Tuesday, April 26, 2011

I Give UP!

Easter week has come and gone, Spring is here and every day is filled with opportunities to practice conscious choice, rather than reacting habitually out of old patterns of belief. I hope you have chosen to be awake and on the watch out for those times when unconscious thoughts and words land us in victim-hood.

I often remind clients that landing in victim-hood is normal, even inevitable. There is no judgment about how many times we get caught up in victim-hood. What matters is how long we stay there. It is our return to reality that is important.

When you are upset about something, ask yourself these questions:
What negative thought is causing me distress right now?
Am I willing to observe what happens when I believe that thought?
Am I willing to get honest with myself about what I see?
Or am I looking for something out there to blame?

One way that a victim mind-set manifests itself in our lives is through an attitude of defeat.

Here is a sample of how an "I give up" story might be played out in life:

As a child: If a parent repeatedly says, "You can't get it right. Give it here, I'll do it!" We decide, "I give up".

"I give up" becomes the life theme. It becomes the central core around which we create a victim story that we then verify over and over. The life theme/victim story becomes our identity. We take on a 'victim ego.'

As life progresses the "I give up" story might play out like this:

In Youth:
School is too hard. I can't do it. I give up.
I'm not any good at sports. I give up.
I'm not good enough. I give up.

As Young Adult:
This marriage is too hard, it will never work. I give up.
These kids are impossible. They won't listen to me. I give up.

In Mid-life:
I'll never succeed in my career. I give up.
Dieting is too hard and I can't control my eating. I give up.
I never complete anything, why even start. I give up.
I am getting old and I can't make myself exercise. I give up.

During Senior Years:
I can't remember well anymore and it's too hard to follow the conversation. I give up.
I am too old to get better. My body doesn't work right anymore. I give up.
I can't beat this disease. I give up.

On Deathbed:
I cannot get well. I give up.
It takes too much effort to live. I give up.
It's too late for me. I give up.

"I give up" is an insidious mind set that robs us of life on every front. Instead of claiming victory for our lives, this mind set establishes us as losers who settle for scarcity, poor health and unhappy circumstances. I've worked with clients who started giving up on life as children, inch by inch, so that by the time they were young adults they barely functioned at all!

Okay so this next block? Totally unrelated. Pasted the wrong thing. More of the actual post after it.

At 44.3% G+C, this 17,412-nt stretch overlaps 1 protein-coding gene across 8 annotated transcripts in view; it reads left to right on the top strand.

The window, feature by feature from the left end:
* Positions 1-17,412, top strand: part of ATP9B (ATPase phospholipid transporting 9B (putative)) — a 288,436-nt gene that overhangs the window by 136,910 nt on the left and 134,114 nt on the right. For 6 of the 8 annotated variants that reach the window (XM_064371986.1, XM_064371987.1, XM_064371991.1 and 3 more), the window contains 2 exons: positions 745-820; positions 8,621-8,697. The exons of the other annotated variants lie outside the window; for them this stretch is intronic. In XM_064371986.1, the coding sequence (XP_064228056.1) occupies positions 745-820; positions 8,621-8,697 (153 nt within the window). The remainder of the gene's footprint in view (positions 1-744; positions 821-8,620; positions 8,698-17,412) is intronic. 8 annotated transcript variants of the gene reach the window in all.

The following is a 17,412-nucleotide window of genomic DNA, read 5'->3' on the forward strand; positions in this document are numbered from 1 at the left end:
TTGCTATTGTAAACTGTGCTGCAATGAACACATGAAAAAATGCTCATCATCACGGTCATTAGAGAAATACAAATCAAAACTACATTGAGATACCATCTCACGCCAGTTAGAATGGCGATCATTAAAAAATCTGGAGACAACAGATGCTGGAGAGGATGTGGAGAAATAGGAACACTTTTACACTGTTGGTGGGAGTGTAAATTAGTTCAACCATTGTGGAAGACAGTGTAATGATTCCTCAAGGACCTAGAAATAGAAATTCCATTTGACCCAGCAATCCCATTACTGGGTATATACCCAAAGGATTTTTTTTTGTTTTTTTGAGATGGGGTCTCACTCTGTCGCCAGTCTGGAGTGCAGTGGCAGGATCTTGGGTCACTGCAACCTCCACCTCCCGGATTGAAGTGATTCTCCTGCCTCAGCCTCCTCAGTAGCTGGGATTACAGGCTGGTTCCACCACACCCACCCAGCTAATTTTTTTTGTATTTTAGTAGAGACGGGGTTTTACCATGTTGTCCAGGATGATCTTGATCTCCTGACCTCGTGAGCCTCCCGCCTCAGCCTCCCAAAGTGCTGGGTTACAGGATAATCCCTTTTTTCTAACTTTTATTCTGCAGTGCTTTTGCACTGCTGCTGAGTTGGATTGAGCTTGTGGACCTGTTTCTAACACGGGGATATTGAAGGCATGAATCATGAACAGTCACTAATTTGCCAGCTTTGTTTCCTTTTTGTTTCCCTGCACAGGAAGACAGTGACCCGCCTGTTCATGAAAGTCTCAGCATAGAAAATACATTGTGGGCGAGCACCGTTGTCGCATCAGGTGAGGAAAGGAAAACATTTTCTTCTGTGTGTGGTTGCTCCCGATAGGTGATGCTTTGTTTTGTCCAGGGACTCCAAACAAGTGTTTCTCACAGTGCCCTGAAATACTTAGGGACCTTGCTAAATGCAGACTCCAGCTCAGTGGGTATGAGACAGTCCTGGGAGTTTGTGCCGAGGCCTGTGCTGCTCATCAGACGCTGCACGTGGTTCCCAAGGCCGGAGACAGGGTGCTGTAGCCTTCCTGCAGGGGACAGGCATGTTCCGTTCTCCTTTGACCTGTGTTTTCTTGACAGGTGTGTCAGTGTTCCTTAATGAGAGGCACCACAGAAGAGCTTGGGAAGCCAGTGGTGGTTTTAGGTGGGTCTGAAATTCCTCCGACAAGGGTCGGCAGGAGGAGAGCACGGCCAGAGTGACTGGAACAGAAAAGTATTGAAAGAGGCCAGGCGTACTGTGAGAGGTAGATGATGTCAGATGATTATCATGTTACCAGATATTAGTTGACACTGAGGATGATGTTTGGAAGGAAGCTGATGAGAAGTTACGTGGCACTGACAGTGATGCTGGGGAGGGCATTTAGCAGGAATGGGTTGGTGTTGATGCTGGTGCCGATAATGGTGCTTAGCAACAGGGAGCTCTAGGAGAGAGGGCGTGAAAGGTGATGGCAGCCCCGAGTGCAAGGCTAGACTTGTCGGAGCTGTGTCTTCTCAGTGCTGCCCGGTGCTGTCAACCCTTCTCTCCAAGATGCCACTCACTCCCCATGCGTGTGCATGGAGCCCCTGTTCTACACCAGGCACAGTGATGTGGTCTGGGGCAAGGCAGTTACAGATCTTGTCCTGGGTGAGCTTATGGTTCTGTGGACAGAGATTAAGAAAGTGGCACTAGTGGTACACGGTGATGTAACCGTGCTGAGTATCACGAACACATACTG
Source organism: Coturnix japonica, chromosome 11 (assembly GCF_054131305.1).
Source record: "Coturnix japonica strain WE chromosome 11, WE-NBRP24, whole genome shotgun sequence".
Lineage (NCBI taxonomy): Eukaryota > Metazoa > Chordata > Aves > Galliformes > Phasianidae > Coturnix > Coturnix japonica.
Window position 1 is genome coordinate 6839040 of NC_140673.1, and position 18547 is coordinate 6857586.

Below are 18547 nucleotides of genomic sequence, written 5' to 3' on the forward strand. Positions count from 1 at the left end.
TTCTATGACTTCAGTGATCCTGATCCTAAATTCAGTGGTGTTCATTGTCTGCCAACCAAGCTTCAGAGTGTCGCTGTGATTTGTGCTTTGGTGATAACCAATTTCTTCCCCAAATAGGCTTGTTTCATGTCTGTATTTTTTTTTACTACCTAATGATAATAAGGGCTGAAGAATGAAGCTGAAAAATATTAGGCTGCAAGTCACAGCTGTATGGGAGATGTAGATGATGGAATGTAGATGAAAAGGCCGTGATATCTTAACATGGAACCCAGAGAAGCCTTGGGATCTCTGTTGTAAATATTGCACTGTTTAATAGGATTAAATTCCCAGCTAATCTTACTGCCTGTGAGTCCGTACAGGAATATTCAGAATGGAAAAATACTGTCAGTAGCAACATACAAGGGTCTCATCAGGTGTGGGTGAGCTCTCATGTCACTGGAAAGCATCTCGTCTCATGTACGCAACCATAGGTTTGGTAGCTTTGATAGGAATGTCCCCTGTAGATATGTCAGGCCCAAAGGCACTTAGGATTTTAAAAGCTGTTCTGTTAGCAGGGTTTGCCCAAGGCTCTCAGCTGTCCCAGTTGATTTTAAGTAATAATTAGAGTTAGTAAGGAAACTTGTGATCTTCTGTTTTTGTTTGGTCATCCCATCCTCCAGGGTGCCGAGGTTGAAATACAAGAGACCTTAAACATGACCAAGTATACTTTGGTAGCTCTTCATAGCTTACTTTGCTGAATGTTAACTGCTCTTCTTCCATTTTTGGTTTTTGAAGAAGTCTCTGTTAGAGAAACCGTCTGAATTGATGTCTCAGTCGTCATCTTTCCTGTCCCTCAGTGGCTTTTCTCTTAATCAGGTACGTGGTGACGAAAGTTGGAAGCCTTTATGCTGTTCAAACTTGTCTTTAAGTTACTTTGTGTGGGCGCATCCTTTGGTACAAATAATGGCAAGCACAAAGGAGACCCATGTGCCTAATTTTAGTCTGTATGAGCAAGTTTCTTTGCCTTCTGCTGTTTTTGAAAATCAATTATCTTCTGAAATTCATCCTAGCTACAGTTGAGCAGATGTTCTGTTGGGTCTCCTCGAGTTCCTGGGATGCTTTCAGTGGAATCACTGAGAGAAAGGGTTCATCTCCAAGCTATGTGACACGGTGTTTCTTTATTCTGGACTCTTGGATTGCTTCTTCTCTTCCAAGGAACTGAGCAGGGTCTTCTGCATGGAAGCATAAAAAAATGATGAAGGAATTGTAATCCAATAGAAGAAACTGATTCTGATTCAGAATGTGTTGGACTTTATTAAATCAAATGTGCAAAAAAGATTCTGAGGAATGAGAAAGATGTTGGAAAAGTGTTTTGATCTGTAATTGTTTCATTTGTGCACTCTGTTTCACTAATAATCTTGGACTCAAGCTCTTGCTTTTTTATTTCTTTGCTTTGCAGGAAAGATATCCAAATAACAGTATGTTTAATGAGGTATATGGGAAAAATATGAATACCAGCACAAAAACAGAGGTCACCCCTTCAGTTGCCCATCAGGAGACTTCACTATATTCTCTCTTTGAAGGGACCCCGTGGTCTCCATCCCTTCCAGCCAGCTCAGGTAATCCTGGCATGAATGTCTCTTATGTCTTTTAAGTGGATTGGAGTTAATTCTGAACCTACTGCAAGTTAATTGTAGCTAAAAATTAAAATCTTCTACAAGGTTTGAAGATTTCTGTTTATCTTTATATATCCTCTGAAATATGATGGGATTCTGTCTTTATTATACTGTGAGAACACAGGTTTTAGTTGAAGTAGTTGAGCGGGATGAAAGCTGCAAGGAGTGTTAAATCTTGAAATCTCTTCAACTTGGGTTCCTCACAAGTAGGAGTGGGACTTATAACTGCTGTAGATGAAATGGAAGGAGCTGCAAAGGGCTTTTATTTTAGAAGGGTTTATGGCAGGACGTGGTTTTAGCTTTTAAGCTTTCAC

Of course, there is an appropriate time for 'giving up.' There are lots of things that, after much deliberation and clearing, we need to give up, i.e. let go of such things as, attitudes, beliefs, jobs, addictions, relationships, things that are not furthering us need to be surrendered. This is not the kind of 'giving up' being addressed here. I speak of the kind of giving up that is never appropriate to do;

It is never appropriate to give up on ourselves, our lives, or Source.

Giving up on any of these lands us in a state of victim-hood.

What is the antidote for "I give up?" A will to live - founded on gratitude!

When we find ourselves wanting to give up on ourselves or life, we turn our full attention to Source and proclaim victory over victim by saying things like:

No matter how many mistakes I make I keep going forward. I learn from them and get better and better all the time. I never give up on me.

I know that no matter how hard what I'm trying to learn seems, I will improve with practice. I will practice until I am able to do it with ease and proficiency. I do not give up.

I rise above my circumstances and grow from them. I understand that my life trials prepare me for leadership and future success. I am confident in my ability to realize my goals. I continue, one foot in front of the other, always moving forward. I never give up on my life.

I know that the difficulties I experience in my marriage or with my children are intended to grow me into a better, more conscious and forgiving person. Therefore I seek to understand my own reactions first, rather than fixate on how they need to be different.

I never give up on love.

I take full responsibility for my decisions in my relationship. I know, whether we stay together or not, that this relationship was meant to be and that I have grown from our time together.

I never give up on reality.

No matter what dis-ease I am dealing with, I know that healing is possible.

I never give up on life.

No matter how old I am, I live fully alive every single moment. I will never be too old to feel my oneness with a Source that loves me. I never give up on Source.

Wishing you a lifetime of never giving up!

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